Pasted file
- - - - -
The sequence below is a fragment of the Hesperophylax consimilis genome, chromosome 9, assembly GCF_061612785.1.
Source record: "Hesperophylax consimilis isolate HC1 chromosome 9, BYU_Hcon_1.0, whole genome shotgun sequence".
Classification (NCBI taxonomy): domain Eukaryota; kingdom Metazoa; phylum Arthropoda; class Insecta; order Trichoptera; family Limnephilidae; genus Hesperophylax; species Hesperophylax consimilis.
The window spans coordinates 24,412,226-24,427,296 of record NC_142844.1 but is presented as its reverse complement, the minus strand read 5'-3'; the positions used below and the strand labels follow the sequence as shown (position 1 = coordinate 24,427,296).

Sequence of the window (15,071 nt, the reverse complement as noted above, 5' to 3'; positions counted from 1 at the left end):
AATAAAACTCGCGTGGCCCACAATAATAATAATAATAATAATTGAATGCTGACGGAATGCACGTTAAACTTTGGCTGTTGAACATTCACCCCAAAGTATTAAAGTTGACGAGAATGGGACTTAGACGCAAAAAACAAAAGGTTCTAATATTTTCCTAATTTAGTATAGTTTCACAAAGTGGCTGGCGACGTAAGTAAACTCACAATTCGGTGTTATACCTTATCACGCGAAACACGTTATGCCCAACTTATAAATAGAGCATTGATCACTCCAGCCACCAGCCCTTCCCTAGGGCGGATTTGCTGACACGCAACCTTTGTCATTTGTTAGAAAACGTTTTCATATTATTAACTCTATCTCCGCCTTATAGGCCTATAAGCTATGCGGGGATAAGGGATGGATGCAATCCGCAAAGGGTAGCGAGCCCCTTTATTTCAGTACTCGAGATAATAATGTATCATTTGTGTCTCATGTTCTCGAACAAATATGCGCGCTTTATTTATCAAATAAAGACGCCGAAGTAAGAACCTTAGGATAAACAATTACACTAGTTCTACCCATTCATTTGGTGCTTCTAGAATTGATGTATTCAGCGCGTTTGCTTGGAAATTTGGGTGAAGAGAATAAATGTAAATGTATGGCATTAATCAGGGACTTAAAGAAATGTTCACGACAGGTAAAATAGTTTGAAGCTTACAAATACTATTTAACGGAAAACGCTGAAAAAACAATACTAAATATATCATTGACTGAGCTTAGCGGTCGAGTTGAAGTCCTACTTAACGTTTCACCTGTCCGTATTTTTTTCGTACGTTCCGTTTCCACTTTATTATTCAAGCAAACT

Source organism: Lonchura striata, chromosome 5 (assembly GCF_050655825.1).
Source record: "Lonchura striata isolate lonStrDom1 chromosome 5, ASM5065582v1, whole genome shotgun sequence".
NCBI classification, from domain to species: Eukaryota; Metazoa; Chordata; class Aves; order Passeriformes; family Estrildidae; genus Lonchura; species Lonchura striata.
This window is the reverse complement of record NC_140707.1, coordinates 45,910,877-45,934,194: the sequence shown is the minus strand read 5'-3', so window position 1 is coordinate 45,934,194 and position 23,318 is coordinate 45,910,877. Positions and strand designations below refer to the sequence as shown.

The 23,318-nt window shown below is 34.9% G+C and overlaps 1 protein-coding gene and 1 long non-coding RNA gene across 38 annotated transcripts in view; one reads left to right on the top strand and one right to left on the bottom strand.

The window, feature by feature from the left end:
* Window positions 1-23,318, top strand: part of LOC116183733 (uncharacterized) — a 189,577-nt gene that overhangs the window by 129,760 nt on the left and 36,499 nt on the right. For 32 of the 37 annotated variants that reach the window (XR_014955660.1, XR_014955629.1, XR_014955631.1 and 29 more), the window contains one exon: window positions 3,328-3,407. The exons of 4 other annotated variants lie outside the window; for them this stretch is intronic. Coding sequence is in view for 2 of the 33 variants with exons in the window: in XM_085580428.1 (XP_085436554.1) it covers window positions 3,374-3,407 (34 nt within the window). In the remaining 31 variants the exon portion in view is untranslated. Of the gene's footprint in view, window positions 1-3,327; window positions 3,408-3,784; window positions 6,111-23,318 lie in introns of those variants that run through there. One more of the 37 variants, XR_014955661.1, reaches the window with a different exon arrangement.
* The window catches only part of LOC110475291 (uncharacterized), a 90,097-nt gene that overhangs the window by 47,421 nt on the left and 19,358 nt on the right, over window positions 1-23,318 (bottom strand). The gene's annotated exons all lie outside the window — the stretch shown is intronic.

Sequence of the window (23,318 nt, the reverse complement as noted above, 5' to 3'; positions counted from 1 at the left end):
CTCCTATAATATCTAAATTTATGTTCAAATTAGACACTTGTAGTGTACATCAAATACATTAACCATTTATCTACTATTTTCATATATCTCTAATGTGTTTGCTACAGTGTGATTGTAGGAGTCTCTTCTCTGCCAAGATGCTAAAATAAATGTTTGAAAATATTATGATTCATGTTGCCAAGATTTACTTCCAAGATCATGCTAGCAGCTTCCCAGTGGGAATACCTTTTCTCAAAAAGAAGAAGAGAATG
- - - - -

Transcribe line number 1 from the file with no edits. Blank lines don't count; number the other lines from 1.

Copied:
The sequence below is a fragment of the Hesperophylax consimilis genome, chromosome 9, assembly GCF_061612785.1.